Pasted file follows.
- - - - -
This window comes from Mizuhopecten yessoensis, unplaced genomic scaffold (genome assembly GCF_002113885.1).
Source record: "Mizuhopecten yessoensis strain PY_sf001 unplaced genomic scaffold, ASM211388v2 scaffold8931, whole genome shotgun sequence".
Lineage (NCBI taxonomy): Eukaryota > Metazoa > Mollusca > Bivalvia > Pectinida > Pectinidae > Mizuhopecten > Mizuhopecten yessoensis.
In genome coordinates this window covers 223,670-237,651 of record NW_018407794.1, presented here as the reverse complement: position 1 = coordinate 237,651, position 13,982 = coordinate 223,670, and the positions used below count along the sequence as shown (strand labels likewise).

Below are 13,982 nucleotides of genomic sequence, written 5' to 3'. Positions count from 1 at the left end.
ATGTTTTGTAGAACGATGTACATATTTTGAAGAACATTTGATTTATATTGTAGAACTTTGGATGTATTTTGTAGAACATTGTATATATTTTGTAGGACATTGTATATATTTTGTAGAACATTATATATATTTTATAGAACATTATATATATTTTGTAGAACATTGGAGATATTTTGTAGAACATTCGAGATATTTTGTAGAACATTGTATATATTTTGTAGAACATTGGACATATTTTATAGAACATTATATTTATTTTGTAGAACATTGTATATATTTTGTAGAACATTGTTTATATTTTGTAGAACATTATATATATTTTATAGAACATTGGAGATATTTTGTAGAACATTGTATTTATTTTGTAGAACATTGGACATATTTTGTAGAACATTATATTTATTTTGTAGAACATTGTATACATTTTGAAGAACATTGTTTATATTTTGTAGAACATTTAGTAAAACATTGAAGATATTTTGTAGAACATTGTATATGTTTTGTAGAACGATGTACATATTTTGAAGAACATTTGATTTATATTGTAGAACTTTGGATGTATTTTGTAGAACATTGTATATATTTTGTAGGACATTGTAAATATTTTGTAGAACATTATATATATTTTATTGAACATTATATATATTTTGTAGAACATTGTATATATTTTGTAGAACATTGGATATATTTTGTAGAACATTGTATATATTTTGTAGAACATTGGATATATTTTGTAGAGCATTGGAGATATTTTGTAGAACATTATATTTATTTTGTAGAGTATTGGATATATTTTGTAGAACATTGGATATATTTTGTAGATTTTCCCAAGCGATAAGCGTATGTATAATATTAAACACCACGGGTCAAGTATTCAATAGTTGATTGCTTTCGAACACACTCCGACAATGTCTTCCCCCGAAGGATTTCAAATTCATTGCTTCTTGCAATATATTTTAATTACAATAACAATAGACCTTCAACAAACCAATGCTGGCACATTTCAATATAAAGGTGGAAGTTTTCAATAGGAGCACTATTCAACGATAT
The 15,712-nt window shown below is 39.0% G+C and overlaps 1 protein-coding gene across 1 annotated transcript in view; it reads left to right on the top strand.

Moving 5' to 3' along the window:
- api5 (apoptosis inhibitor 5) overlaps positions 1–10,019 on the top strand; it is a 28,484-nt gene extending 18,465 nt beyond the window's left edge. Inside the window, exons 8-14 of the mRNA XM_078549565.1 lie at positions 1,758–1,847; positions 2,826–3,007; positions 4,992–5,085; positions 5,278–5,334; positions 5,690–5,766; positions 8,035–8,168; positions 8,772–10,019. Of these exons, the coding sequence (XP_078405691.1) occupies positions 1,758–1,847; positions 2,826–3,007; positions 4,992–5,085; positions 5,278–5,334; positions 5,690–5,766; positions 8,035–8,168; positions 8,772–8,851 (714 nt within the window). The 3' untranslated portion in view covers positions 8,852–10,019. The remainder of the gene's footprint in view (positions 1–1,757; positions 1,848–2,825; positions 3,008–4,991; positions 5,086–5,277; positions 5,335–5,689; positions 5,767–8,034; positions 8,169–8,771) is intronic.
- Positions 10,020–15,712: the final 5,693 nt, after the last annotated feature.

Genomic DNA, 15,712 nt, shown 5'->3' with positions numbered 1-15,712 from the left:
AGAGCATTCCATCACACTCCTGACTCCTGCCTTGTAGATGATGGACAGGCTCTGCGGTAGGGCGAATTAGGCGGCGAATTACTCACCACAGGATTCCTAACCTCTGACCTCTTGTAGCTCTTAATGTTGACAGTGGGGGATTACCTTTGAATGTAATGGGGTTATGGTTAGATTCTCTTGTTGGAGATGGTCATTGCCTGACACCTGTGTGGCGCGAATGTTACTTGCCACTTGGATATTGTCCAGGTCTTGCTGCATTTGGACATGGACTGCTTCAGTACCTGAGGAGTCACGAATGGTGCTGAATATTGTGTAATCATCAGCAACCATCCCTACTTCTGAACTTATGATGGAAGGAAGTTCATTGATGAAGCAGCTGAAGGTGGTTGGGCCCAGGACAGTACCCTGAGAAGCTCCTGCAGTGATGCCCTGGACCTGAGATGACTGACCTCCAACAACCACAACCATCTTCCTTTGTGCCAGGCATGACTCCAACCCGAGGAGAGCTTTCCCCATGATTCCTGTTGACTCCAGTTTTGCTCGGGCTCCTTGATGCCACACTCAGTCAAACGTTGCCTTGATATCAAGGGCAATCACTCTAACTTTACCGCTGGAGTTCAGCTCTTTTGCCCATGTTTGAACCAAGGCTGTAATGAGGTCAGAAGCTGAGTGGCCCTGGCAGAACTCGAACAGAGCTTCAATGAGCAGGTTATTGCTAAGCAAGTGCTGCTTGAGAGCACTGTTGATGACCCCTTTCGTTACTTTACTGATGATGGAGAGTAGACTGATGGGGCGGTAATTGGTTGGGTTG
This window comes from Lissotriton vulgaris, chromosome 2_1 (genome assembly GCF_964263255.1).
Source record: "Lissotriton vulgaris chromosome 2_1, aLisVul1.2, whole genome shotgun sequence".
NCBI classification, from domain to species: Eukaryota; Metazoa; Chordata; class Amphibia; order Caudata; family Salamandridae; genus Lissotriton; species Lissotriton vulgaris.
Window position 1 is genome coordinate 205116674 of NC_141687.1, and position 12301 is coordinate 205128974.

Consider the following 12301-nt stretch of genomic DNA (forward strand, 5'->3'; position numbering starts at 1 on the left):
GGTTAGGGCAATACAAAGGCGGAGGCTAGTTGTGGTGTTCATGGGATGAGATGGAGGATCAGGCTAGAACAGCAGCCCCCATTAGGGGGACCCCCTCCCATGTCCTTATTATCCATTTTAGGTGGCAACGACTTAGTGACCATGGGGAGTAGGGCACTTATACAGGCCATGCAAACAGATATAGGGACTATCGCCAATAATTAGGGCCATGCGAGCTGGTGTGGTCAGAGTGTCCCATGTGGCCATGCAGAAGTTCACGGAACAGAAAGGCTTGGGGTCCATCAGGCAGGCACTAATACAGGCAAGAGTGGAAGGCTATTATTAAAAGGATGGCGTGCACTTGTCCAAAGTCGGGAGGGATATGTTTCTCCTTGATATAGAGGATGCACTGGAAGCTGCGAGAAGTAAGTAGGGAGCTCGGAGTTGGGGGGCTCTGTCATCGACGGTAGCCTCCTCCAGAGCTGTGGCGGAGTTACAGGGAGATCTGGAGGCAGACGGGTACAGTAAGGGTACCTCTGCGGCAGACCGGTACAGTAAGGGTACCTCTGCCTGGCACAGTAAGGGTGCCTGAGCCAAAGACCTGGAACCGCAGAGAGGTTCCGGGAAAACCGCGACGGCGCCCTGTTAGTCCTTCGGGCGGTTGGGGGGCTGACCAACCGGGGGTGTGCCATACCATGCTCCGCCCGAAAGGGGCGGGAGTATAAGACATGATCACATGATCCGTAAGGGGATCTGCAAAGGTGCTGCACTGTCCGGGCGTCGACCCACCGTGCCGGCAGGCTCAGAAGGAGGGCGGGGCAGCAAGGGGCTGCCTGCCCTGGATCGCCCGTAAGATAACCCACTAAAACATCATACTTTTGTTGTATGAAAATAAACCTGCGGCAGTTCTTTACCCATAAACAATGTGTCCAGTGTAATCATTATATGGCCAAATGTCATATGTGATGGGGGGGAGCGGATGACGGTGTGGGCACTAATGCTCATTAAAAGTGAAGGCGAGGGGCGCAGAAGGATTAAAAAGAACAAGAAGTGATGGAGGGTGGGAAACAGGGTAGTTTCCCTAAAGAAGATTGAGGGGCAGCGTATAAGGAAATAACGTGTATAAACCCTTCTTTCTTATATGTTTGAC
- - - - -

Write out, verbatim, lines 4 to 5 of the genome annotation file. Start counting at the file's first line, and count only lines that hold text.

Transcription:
In genome coordinates this window covers 223,670-237,651 of record NW_018407794.1, presented here as the reverse complement: position 1 = coordinate 237,651, position 13,982 = coordinate 223,670, and the positions used below count along the sequence as shown (strand labels likewise).

Below are 13,982 nucleotides of genomic sequence, written 5' to 3'. Positions count from 1 at the left end.